The Farewell: An Asian American Film for Us and By Us
“Grace. It’s about facing cultural differences with grace,” said Lulu Wang, writer and director of “The Farewell.” As one of the few Asian female directors in the game, Wang, inspired by her own family story, recreates the time she journeyed back to China after finding out her grandmother, Nai Nai, has cancer. The up-and-coming Hollywood star, Awkwafina, displays a gentler side of her acting skills as Billi, a Chinese American who struggles to balance her straightforward American upbringing with the family’s desire to follow common Chinese practice and lie to Nai Nai about her health. Billi and her parents, who are played by the heavily accredited Tzi Ma and Diana Lin, go back to China under the guise of a wedding to reunite the family to see Nai Nai one last time. In this tender comedy drama, Wang artfully weaves together a story packed with candid cultural complexities in an unprecedented and authentic way.
The film opens with the title in Chinese appearing on screen as the English title fades, merging at the center of the screen among a beautifully artificial mountain landscape. This beginning scene captures the crux of the narrative: the overlaying languages reflecting the dichotomous identities, set in front of an artistically beautiful but fake landscape, parallels how the lie told to Nai Nai is beautiful in its intentions to save her from grief but is ultimately still a lie. By incorporating both titles, Wang foreshadows three points of cultural conflict in the film: first, the different ways Chinese and American cultures respond to illness and grief; then, the sense of limbo within Asian American identity, and finally, the generational differences in the family.
By incorporating these conflicts in the film, Wang elevates the movie from merely having Asian representation to an Asian American film for us and by us, featuring real problems that are unique to us. In one scene, Billi’s dad reminds the family that he has an American passport, so they are American, but his brother (played by Jiang Yongbao) insists that he is Chinese no matter what it says on his passport. Wang captures the unique space that Chinese Americans fill within this scene, as they grapple with being not quite Chinese enough, but not wholly American either.
Ironically, the film itself became caught between identities. Wang ran into some trouble pitching the film, as American companies wanted to market the movie as American, thus insisting English be the language spoken and not Chinese. Chinese companies wanted to market the film as Chinese only if Billi was not American. The film, like Billi and so many other Asian Americans, finds itself resistant to the confinement of just one label.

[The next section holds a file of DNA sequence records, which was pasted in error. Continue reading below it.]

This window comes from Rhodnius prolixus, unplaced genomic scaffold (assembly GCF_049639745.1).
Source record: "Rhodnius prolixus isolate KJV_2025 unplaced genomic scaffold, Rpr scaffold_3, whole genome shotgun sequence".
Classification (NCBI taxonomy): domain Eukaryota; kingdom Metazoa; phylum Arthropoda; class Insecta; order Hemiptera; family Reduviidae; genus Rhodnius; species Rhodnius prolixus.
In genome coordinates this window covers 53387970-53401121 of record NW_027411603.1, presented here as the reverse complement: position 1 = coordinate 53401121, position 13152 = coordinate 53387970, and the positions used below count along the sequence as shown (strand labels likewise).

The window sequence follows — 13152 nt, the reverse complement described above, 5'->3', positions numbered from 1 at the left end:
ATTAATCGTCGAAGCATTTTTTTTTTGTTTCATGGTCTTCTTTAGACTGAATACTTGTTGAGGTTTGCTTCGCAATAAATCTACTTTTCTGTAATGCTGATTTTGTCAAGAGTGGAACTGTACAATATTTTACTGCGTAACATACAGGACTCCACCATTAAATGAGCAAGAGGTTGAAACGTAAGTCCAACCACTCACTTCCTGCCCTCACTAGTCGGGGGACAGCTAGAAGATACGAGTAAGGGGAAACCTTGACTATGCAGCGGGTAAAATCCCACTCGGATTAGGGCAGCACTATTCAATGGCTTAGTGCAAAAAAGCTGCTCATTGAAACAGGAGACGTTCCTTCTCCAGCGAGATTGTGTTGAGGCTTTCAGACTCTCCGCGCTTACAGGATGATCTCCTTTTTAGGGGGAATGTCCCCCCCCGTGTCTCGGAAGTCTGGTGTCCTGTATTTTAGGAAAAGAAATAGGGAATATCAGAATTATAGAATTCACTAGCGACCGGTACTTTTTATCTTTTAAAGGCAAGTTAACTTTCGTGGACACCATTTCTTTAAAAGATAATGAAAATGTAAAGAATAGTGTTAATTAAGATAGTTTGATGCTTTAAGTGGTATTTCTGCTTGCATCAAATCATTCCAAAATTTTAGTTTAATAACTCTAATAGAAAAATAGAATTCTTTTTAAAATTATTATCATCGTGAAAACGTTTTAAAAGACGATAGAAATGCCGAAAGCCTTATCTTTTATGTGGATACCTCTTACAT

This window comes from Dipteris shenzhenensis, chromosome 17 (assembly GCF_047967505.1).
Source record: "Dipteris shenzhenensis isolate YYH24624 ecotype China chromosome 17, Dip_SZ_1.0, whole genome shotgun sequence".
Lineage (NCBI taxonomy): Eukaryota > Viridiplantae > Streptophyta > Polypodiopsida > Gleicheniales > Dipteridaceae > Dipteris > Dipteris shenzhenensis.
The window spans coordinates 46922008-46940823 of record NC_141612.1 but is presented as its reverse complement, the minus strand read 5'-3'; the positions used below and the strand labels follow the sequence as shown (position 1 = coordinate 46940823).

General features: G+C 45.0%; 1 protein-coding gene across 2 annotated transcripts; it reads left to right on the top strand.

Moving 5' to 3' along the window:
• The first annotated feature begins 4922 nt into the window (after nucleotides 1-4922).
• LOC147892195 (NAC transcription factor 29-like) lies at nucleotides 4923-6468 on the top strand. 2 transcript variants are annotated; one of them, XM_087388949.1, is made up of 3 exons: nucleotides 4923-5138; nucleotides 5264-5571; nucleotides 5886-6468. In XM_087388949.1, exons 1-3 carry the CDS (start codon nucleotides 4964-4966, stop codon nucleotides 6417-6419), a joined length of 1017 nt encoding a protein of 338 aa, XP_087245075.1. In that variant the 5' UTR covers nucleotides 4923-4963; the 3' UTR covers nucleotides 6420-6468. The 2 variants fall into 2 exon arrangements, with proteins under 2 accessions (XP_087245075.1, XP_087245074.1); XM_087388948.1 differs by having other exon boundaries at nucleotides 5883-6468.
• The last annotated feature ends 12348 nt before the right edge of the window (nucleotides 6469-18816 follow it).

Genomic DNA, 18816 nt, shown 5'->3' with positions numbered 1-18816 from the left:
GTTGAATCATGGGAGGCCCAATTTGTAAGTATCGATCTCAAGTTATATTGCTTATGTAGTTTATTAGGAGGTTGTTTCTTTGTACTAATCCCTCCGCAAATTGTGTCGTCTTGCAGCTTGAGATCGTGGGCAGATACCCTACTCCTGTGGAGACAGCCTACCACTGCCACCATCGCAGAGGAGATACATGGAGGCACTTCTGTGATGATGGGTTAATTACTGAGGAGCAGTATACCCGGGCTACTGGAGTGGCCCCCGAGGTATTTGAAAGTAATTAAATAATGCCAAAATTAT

One conflict was not enough to paint the dynamic within Wang’s family, so Wang also tackles generational tension. First-generation versus second-generation battles take center stage and seem lifted from every Asian American home. Billi, with her American sensibilities, is more in tune with her emotions, while her mom is distant when it comes to overt displays of emotion. Additionally, Diana Lin’s character and Billi’s aunt prioritize money over passion, while Billi focuses on following a career she loves. Many of us can probably share a similar account of our parents reminding us of the importance of money, yet to see almost the exact same thing on screen brings a refreshing and honest story to life.
Despite the heavy conflicts, don’t assume the film is a complete tear fest. Tenderness and humor overlap to render the story as a true comedy drama. In one scene where the family visits Yei Yei’s grave, the shot captures the profile of the family as they bow over and over again to give blessings, depicting a bunch of heads comically moving in and out of view without any rhythm or unity. The combination of both frank moments and well-timed comedic relief results in a story that is as delightful to watch as it is poignant. Comfort from the heavier aspects of the film also manifests itself in the story’s mundane familiarity. You can hear fellow Asian Americans around the world sigh in empathy seeing Billi field questions about weight and marriage over buns and wontons.
As the film comes to a close, Wang resolves the conflicts that appeared throughout the film, not with an explicit answer (because where’s the fun in that?) but through the actions of Billi trying to navigate the different perspectives in her family. Rather than coming to a conclusion about who is right and wrong, Awkwafina’s character asks questions, seeking to comprehend the other perspective despite culture or age. Wang’s “The Farewell” is less about the answers, but more about encountering contrasting cultural ideologies with, well, grace.